What is the work of artists creating characters in Techland? Is it actually easier to design a villain than a conventionally good character? We’re interviewing Dominik Wasieńko, Lead 3D Character Artist, and Katarzyna Bech, Lead Character Concept Artist, about the process of designing the characters from the first DLC to Dying Light 2 Stay Human.
Dominik Wasieńko, Lead 3D Character Artist
Katarzyna Bech, Lead Character Concept Artist
How would you describe the style of Bloody Ties DLC, and what are its main characteristics?
“We had two main inspirations when we were first designing the characters from the DLC – the post-apocalyptic world of Dying Light 2 Stay Human and gladiators’ fights,” says Wasieńko, Lead 3D Character Artist.
“About the gladiators’ arena: what we mean is that we were aiming for circus-like vibes and wrestling references. After all, it is a sport in which show is what matters most,” adds Katarzyna Bech, Techland’s Lead Character Concept Artist.
Were you given creative freedom while coming up with the characters? Or were you limited by the story of the game?
“The work behind every one of our characters starts with a short brief. During the meeting, the artists learn about the character’s background and story. We are also given a general description of how they are supposed to look.”
“Before we decide on a final concept, we cycle through different ideas; we prepare concept art and discuss whether the character that we came up with fits the description we were given. Are they actually believable enough for our players?” Adds Katarzyna.
“That was the case with Skullface. The concept of him in his mask made out of a Volatile skull was just one of many that we’ve come up with. We’ve chosen it over the others because it embodied everything this character stood for – brutality and strength – and because it’s what we wanted to give to the player base”, explains Dominik.
What about the character’s outfits? Are those made out of remnants of the old world, just like everything else in the universe of Dying Light 2 Stay Human?
“Skullface’s outfit is made out of altered motorcycle clothing pieces, with added metal spiky pieces. It’s supposed to make him look inherently dangerous,” explains Wasieńko.
“Astrid, on the other hand, is an extravagant ex-TV broadcaster who's used to performing for people, so in her case we opted for bolder colors,” adds Katarzyna.
What would you say is the most interesting part of your job for someone who knows nothing about it?
“For me, it would be coming up with the characters’ concepts. Some might even say that we’re designing a character from scratch because even though we’re provided with a brief, we still have to immerse ourselves in their story and translate them into the world of our game. Our work is supposed to capture the archetype presented in the brief – through it, we’re supposed to show the players all the nuances of the character in a way that isn’t just black-and-white,” explains Bech.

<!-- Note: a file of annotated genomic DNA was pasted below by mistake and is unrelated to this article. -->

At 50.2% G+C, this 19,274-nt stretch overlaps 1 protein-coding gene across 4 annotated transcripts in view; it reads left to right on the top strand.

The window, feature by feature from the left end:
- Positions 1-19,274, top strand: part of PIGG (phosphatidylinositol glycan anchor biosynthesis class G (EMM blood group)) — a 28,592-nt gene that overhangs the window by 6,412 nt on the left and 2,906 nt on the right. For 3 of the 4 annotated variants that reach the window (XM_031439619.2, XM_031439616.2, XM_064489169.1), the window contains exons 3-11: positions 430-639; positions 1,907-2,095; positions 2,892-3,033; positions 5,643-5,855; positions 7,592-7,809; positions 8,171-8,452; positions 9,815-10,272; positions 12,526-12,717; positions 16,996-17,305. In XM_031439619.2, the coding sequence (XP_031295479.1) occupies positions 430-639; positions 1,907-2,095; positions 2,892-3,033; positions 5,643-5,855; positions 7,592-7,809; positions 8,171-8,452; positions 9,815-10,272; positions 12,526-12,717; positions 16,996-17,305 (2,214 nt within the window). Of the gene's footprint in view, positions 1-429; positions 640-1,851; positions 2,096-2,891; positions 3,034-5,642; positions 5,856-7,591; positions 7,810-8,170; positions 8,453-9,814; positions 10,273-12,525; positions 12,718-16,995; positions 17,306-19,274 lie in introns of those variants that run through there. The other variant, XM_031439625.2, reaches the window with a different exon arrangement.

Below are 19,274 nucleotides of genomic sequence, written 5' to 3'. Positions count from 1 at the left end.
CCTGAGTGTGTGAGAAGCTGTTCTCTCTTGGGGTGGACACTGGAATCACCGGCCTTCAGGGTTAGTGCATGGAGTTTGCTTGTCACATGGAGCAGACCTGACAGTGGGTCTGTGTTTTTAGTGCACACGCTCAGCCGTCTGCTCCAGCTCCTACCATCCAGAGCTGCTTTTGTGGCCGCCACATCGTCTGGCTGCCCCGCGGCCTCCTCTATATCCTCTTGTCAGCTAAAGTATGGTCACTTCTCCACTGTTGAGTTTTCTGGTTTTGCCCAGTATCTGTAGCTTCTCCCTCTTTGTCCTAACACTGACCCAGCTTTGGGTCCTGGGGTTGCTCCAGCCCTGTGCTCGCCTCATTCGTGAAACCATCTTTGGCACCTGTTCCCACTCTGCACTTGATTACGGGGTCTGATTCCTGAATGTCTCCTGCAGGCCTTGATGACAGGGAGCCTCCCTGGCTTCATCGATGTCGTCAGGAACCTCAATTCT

“Designing villains is definitely easier, as there are many archetypes of evil and aggressive characters ingrained in our culture. It significantly simplifies our job as designers. Convincing the players that the given characters are aggressive is easy – we can do it through their clothing or even their posture. Good guys are more nuanced. Look at Ciro, for example – if you look closely, you can see that he has the same tattoo on his arm as his father. It conveys the strength of their relationship and his constant need for his father’s approval. Naivety, dreams, youthfulness – this is what we had to incorporate into his looks,” says Dominik.
What are the cons of working as a character designer?
“Well, firstly, we develop some pretty weird habits,” Kasia laughs. “When I was working on designing faces, I often caught myself staring at others. It can cause different reactions in different people. But whenever I’m looking at someone, I tend to analyze their appearance, looking for their story that’s hidden somewhere within.”
“Additionally, to come up with believable concepts of the Infected, we often have to watch some really questionable materials, like ones picturing skin diseases. Even though they are kind of unpleasant to look at, they’re still one of our main inspirations during the design process,” adds Lead Character Concept Artist.
“It’s the same with injuries. Since we’re the ones who implement those effects into the game, we’re also the ones who have to watch that kind of stuff for it to look realistic,” explains Dominik.
What would you describe as your biggest challenge during the character design process for the Bloody Ties DLC?
“Implementing entertainment-related aspects into the post-apocalyptic world was the biggest challenge. The world as we know it today has fallen, but the people’s focus isn’t just on survival – they still want something more from life,” state both Kasia and Dominik.
ArtStation :: Techland